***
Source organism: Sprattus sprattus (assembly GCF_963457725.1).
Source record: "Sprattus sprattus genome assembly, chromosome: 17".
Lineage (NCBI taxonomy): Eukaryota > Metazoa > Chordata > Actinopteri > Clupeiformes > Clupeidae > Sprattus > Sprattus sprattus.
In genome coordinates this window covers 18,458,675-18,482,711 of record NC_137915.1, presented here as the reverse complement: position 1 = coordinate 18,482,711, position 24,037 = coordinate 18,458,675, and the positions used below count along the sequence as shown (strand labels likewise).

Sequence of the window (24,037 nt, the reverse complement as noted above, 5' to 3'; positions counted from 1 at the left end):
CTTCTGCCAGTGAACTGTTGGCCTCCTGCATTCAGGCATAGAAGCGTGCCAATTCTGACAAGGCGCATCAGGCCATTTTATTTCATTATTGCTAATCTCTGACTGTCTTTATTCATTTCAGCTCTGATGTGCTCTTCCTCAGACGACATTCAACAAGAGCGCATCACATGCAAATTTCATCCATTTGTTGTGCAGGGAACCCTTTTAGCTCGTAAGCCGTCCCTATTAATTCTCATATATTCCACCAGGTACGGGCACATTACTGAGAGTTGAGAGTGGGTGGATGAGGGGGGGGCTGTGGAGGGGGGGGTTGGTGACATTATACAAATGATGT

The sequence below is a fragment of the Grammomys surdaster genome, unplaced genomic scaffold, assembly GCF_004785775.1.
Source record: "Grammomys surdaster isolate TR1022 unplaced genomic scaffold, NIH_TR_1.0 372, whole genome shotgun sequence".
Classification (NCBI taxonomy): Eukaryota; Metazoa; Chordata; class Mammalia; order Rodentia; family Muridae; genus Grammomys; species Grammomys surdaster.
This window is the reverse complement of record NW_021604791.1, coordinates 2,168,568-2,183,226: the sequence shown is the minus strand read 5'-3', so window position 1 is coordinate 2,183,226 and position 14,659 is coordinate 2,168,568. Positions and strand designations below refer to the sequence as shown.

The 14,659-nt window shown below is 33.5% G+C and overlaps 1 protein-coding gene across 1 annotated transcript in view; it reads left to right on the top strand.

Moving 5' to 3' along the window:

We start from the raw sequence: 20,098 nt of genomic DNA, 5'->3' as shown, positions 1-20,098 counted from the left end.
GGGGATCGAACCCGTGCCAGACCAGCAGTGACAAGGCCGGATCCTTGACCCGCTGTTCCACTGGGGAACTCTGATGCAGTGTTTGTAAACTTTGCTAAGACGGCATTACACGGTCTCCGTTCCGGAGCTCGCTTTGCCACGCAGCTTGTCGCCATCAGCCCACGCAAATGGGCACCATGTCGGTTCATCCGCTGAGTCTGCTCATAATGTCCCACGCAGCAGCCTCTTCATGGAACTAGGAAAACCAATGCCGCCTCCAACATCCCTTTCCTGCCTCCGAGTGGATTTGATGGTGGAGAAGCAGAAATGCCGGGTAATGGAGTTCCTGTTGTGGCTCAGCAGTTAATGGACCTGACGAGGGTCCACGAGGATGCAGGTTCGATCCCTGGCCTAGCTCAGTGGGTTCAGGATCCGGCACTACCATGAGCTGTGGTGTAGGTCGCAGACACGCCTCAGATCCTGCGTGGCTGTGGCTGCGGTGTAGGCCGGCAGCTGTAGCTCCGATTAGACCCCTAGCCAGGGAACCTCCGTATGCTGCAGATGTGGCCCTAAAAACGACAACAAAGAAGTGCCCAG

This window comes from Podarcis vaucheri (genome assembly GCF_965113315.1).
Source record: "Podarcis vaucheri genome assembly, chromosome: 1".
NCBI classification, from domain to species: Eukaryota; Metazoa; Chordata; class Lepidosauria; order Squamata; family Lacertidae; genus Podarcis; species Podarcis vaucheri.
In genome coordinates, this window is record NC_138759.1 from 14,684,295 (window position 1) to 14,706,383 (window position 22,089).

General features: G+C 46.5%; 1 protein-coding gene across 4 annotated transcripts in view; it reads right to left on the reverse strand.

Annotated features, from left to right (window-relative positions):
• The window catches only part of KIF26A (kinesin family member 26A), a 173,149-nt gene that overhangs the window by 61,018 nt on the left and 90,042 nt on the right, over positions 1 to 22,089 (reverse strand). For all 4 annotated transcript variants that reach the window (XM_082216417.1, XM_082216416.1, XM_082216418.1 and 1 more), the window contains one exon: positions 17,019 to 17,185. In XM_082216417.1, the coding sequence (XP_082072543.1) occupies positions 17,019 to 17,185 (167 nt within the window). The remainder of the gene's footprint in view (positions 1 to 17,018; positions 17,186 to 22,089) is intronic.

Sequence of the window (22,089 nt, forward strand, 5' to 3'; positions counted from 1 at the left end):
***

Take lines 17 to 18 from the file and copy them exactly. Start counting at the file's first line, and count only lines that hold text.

NCBI classification, from domain to species: Eukaryota; Metazoa; Chordata; class Lepidosauria; order Squamata; family Lacertidae; genus Podarcis; species Podarcis vaucheri.
In genome coordinates, this window is record NC_138759.1 from 14,684,295 (window position 1) to 14,706,383 (window position 22,089).